Ideas like this are highly speculative. But speculation is necessary when the subject is the beliefs and practices of the enigmatic Tartessos culture. Little is known about who they were and what they believed, leaving archaeologists and historians to ponder the true meaning of any discovery linked to these long-lost Iron Age people.

Archaeologists at work at the Casas del Turuñuelo site in Spain where evidence of mass animal sacrifice has been uncovered. (Construyendo Tarteso / CC-BY 4.0)

Archaeologists at work at the Casas del Turuñuelo site in Spain where evidence of mass animal sacrifice has been uncovered. (Construyendo Tarteso / CC-BY 4.0)

Searching for the Truth about the Mysterious Tartessos Culture

The Tartessos culture occupied the Iberian Peninsula in what is now southwestern Spain from the ninth through the early fifth century BC. Based on a series of archaeological discoveries, it seems the culture built their economy around their access to valuable metals, including gold, copper and tin. This made them an important trading partner for the Phoenicians, who lived along the shores of the eastern Mediterranean.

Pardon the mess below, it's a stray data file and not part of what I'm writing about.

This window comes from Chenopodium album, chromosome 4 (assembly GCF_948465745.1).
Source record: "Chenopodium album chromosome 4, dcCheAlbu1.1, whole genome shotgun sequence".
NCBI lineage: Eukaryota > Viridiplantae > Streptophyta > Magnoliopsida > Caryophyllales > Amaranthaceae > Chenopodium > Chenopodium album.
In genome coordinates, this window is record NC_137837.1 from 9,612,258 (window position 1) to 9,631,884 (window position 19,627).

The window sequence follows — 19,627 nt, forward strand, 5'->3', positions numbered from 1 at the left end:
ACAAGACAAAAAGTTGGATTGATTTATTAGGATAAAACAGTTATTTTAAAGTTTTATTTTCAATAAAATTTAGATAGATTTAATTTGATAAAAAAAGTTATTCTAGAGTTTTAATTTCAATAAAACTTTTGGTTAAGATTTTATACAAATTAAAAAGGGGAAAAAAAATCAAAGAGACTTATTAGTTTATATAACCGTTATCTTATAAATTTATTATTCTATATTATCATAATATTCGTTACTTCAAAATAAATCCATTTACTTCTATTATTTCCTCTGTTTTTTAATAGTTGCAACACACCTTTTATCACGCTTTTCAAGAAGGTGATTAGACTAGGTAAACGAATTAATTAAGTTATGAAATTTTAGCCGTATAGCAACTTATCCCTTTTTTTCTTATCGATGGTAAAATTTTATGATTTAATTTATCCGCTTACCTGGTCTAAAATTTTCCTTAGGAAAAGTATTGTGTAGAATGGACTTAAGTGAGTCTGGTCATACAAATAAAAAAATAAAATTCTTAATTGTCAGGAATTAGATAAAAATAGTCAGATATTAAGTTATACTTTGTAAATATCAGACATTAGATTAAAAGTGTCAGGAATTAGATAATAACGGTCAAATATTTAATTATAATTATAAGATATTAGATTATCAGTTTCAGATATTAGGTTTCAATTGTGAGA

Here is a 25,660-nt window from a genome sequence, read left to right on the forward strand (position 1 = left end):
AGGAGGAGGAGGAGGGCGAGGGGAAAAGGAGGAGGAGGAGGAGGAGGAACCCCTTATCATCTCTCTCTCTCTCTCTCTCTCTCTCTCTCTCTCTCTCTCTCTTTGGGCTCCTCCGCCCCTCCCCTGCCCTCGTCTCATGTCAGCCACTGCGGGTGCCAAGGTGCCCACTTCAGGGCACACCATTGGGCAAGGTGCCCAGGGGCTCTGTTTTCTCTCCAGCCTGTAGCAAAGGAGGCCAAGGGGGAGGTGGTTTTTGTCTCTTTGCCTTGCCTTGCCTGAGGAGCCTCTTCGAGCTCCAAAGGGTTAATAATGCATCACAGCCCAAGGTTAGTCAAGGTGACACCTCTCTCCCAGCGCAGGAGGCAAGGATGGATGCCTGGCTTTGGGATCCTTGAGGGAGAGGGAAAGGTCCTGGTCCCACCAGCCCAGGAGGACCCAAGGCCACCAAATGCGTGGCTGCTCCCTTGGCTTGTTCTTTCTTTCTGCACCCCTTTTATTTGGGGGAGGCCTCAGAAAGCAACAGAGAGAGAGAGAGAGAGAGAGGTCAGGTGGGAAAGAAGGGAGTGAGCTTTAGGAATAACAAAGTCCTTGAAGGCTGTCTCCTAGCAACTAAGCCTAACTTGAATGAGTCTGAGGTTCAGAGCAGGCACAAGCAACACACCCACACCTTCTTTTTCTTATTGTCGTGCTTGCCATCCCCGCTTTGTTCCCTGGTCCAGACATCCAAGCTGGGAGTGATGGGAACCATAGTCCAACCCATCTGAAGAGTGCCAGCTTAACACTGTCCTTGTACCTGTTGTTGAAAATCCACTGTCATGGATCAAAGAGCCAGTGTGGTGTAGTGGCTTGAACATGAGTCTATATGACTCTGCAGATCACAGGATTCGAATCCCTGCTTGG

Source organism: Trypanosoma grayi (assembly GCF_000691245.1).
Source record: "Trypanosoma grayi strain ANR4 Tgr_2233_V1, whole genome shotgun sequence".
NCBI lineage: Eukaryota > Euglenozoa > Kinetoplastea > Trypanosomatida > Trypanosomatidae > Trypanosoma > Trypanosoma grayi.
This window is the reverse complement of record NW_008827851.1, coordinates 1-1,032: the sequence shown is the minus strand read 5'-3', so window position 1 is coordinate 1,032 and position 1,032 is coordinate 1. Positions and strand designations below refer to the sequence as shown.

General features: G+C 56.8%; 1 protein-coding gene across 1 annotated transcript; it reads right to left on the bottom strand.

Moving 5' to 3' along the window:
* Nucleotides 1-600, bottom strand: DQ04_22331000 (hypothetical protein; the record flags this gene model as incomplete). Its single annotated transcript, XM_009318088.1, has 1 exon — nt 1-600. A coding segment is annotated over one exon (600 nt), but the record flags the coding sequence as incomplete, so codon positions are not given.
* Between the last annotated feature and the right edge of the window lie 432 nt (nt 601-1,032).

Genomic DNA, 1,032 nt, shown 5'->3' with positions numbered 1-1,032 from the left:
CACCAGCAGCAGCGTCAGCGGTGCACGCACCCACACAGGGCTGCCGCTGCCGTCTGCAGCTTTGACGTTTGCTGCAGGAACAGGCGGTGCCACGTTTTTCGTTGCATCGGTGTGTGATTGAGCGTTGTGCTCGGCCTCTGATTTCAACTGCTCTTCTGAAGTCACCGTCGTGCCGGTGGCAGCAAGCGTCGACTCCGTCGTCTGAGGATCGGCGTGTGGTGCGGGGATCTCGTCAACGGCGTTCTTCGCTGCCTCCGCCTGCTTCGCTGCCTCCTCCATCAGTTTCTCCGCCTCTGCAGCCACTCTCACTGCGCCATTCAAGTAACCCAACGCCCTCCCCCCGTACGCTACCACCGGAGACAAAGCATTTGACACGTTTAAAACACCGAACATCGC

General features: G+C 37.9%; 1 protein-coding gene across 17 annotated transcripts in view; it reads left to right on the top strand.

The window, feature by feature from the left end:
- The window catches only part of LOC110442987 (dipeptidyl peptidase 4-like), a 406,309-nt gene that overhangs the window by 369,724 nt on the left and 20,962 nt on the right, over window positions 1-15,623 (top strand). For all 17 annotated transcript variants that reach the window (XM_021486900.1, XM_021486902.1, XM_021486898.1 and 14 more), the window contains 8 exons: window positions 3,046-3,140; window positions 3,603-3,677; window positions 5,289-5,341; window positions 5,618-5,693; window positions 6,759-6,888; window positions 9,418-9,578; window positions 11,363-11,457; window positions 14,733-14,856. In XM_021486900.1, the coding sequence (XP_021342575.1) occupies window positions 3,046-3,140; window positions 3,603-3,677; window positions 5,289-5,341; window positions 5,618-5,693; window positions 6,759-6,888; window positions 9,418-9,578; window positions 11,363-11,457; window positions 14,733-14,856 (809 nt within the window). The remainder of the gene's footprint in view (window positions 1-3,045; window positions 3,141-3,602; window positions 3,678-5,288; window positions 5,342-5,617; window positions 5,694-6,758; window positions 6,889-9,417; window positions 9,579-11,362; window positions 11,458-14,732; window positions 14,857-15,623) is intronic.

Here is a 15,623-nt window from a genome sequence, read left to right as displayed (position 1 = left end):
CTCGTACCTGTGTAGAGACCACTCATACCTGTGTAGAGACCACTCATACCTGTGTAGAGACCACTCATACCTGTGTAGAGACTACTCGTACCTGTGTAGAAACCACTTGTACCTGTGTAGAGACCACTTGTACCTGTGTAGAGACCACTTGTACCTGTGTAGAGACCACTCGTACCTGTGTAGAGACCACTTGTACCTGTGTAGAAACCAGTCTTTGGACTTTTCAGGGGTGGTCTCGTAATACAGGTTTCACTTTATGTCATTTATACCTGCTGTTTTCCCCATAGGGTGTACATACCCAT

In addition to their skills in metallurgy, the Tartessians were also master shipbuilders, which allowed them to establish long-distance trading relationships all around the Mediterranean. The Tartessians were the first Iberian civilization to make contact with older societies in northern Africa, the Middle East and southern Europe, and their metaphysical and religious beliefs may have been influenced to some extent by these contacts.

By the fifth century BC the Tartessians had vanished virtually without a trace. The reasons for their disappearance are unknown, since excavations at Tartessian sites have not produced evidence to show they were invaded or conquered by military force. In every sense their presence in the archaeological record is a shadowy one. This can help explain why any find that sheds light on their cultural practices, such as this recent discovery related to animal sacrifice, can be considered a significant one.

Top image: Evidence of animal sacrifice, many of them horses, at the courtyard of the Casas del Turuñuelo site in Spain. Source: Construyendo Tarteso / CC-BY 4.0

By Nathan Falde

 
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Nathan

Nathan Falde graduated from American Public University in 2010 with a Bachelors Degree in History, and has a long-standing fascination with ancient history, historical mysteries, mythology, astronomy and esoteric topics of all types. He is a full-time freelance writer from... Read More